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Found 24 results

  1. I really wish I'd stumbled into Smoke and Barrel at the beginning of an evening out rather than at the end, when, famished and a little tipsy, I devoured my pulled pork sandwich at approximately the speed of light. I can't, therefore, provide thoughtful details much beyond "yum!" The smoked meat is piled on a respectable bun with a scoop of good cole slaw, with the surprisingly spicy sauce on the side. And I don't think anything has ever tasted better after a night of beers with friends. A side of sweet potato home fries was excellent.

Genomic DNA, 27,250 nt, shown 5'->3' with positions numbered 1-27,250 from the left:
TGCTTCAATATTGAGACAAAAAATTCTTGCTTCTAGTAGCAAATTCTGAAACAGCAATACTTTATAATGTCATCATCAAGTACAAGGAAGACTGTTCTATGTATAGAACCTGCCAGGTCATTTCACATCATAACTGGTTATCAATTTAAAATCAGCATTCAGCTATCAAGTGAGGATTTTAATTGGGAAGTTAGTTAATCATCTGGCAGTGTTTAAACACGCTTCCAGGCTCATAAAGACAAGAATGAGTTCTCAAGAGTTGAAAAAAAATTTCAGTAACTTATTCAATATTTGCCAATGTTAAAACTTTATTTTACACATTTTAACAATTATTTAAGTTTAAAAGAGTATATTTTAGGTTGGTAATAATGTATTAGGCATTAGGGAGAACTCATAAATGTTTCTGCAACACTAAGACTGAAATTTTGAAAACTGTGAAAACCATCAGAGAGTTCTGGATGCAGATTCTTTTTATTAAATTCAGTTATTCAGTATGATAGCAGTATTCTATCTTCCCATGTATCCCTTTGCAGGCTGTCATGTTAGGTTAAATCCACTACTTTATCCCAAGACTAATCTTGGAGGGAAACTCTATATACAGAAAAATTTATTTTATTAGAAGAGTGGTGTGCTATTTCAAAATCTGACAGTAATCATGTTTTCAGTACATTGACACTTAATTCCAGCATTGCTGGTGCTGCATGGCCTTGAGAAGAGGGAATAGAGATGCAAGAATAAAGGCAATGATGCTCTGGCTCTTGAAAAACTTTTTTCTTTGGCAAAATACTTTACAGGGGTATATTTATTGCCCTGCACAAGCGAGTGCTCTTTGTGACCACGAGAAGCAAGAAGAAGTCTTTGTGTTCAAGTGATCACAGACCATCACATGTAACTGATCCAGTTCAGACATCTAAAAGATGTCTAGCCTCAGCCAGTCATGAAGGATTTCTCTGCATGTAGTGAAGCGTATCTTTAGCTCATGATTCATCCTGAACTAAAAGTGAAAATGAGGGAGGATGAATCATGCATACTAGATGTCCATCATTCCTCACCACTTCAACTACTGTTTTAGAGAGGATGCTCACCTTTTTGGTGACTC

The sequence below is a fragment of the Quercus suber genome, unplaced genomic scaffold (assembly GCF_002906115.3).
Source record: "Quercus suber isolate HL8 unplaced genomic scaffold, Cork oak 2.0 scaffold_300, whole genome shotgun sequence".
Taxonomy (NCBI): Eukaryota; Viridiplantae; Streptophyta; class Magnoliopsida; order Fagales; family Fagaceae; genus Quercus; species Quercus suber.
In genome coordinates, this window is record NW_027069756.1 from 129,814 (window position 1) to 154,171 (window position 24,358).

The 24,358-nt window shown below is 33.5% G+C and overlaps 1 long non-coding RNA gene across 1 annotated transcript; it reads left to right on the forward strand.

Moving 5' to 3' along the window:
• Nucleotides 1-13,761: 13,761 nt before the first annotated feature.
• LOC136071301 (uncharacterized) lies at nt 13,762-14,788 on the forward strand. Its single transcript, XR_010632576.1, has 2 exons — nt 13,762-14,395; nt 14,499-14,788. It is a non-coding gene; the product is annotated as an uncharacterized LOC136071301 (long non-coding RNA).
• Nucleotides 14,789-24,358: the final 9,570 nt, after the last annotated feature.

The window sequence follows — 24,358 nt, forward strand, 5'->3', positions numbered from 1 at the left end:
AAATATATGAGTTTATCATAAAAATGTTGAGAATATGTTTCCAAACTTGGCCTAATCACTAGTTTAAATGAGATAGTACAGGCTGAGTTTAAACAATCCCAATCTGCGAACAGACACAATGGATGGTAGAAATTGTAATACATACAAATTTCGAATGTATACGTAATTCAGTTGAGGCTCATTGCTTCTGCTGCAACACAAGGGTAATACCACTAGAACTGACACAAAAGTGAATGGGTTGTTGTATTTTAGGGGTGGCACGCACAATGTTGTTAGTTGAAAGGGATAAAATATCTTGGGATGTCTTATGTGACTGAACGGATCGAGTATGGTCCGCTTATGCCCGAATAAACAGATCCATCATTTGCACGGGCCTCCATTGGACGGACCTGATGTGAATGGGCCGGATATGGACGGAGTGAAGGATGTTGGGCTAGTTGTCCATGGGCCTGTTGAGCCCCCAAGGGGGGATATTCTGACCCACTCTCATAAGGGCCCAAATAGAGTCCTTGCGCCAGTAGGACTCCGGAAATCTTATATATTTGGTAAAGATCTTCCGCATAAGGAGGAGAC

2. John Brown General & Butcher Shop which once was a gas station and general store has been become one of my favorite spots to pop into on my way to Baltimore. Walking into this quaint shop is like taking a tour through the pages of Bon Appetite Magazine. From the meat case that showcases cuts , to the other case that houses an abundant selections to build a buzz worthy charcuterie board, and there is no shortage of options. As you head back of the building, you will find an array of spirits ranging from wine to liquor as well as local beer. In the few visits that I have made, I have feasted on cold cut subs, hamburgers, house cut french fries, and more recently hot chicken. All prepared in house, and lip smacking delicious. Heading into the warmer months, you can cross the street and pick up flowers and produce at a market stand. Anything you could ever need to prepare a delicious meal can be found at this charming little outpost.